What’s your child’s money personality? Natural saver or spender? In episode 13 of the Change in your Pocket series, we give you tips on how to teach your child to save.
– Video supplied by BrightRock
Welcome to The Change Exchange where we’re chatting about ways to raise a financially savvy child.
I know from the personal experience of having two very different children that everybody is born with a money personality. For some children, saving comes naturally but for other children, money burns a hole in their pocket and they are not happy until every last cent is spent. But with the right encouragement, you can change your child’s attitude towards money.
My first-born is a natural saver. He is quite happy to hoard all his pocket money, splashing out occasionally on books. My second-born, however, is a completely different child – money has no value for him at all unless it is turned into something tangible. I was really worried about what would happen to him once he grew up and discovered credit cards!
However, through teaching him about money and the value of goods, as well as getting him to set goals, he has saved over R1 000 in his bank account, which is not bad for a nine-year-old.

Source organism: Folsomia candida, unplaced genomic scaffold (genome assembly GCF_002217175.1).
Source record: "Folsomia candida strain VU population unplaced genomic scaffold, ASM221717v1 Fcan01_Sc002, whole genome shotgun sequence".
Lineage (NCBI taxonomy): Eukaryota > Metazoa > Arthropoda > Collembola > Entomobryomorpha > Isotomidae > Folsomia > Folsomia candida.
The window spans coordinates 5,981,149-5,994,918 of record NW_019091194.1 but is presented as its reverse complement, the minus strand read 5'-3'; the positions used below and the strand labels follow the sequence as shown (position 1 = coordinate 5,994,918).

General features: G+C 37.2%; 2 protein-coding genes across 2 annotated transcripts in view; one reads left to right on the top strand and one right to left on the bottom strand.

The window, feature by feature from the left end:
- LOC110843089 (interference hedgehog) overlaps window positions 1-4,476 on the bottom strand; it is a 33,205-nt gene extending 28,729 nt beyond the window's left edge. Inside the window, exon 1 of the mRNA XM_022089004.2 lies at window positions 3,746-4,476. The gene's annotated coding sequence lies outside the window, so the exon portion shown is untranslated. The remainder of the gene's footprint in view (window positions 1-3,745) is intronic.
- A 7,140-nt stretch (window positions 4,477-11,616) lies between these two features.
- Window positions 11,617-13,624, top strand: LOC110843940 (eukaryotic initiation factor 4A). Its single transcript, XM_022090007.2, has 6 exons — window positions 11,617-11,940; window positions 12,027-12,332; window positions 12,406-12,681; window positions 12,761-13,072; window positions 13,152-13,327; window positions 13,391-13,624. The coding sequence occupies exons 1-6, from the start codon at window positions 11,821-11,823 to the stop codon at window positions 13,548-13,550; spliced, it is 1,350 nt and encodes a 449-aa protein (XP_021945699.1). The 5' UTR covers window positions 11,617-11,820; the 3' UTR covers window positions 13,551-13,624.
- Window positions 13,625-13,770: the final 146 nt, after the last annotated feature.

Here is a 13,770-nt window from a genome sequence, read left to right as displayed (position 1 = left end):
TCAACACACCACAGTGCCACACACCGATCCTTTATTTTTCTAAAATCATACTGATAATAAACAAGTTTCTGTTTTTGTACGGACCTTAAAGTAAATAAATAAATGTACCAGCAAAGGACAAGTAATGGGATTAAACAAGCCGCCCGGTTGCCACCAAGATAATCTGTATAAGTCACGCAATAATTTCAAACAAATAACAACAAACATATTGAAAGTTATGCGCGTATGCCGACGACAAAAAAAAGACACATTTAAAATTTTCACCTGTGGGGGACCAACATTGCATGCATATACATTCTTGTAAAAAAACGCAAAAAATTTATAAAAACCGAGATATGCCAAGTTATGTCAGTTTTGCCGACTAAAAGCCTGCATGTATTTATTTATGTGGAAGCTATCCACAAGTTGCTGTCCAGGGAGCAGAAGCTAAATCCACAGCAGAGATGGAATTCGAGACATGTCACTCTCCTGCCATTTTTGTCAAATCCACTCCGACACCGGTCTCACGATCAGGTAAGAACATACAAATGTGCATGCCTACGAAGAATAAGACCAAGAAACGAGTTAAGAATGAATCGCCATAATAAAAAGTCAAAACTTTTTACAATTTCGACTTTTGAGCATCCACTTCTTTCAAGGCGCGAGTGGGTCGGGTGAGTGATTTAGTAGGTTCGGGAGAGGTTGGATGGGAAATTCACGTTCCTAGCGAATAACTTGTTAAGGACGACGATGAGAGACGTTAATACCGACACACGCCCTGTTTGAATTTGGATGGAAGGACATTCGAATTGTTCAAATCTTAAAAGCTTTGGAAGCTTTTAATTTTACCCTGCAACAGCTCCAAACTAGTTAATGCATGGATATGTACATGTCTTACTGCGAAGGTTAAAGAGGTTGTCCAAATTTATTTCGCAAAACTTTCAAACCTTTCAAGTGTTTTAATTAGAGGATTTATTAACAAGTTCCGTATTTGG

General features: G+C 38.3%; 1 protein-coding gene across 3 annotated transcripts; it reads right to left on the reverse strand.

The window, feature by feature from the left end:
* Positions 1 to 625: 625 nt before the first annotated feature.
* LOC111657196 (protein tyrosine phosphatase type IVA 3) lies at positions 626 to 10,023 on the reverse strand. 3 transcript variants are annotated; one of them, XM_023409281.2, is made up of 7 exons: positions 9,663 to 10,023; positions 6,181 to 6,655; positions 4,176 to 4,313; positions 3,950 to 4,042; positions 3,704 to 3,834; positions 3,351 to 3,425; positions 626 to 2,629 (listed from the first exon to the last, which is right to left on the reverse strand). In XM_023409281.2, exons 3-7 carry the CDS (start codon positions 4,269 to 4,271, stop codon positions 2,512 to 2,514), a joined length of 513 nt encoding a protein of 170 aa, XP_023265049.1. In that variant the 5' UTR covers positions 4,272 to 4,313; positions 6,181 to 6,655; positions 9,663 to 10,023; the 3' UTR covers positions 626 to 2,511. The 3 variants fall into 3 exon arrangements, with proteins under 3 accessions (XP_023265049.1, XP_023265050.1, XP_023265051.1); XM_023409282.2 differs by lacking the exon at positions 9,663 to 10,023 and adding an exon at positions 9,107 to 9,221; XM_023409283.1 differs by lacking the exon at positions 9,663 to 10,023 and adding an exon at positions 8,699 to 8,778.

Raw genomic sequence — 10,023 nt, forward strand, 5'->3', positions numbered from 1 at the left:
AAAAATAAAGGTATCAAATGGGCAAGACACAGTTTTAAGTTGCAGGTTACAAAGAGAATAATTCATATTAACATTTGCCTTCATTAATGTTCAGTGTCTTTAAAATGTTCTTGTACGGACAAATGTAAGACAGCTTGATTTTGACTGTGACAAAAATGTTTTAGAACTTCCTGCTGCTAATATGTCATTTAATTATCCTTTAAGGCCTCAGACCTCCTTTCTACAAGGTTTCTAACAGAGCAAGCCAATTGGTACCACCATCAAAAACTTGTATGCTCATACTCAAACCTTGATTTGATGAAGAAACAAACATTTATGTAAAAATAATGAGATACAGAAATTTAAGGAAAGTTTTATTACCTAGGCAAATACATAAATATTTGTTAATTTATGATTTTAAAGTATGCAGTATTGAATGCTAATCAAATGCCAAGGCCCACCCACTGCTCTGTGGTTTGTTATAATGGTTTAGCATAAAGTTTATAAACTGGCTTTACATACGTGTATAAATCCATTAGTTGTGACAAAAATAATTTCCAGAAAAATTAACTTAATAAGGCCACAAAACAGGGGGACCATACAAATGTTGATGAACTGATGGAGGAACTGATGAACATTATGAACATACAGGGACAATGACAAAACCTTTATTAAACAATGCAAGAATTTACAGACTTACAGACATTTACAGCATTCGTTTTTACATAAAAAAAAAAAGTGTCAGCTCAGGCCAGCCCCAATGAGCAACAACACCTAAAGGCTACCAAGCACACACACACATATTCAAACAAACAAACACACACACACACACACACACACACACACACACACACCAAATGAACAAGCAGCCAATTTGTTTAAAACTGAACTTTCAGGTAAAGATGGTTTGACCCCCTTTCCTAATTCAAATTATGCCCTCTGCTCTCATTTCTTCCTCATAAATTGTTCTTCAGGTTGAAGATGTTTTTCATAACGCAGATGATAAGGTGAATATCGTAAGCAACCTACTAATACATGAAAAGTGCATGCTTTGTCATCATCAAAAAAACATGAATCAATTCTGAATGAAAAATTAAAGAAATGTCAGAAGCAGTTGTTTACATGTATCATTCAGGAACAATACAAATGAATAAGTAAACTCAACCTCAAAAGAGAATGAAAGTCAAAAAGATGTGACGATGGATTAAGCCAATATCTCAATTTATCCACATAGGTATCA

Goal-setting is without doubt one of the best ways to teach your child to save.
It’s very difficult to explain to a young child that they must “save for the future” but it’s much easier if they have a specific goal in mind. Once they’ve identified thatgoal, help them to do the research. Calculate how much it will cost, how much they must save each week, and how long it will take to reach that goal.
For teenagers, the goal of wanting to buy a car can be a fantastic motivator to save. Some parents offer to meet their children halfway by matching whatever they have saved – this can, however, be quite risky if you have a serious saver on your hands, so maybe set a limit to be safe!
Saving money in a piggybank is a very tangible way to teach children about money, but there comes a time when a bank account is more appropriate. A bank account also teaches children about banking, and it’s a great opportunity to turn it into a a family project – help your child to research the various bank accounts and to understand the most cost-efficient way to bank.
And remember: teaching children is mostly about showing them by example, so make money-management part of your family discussions.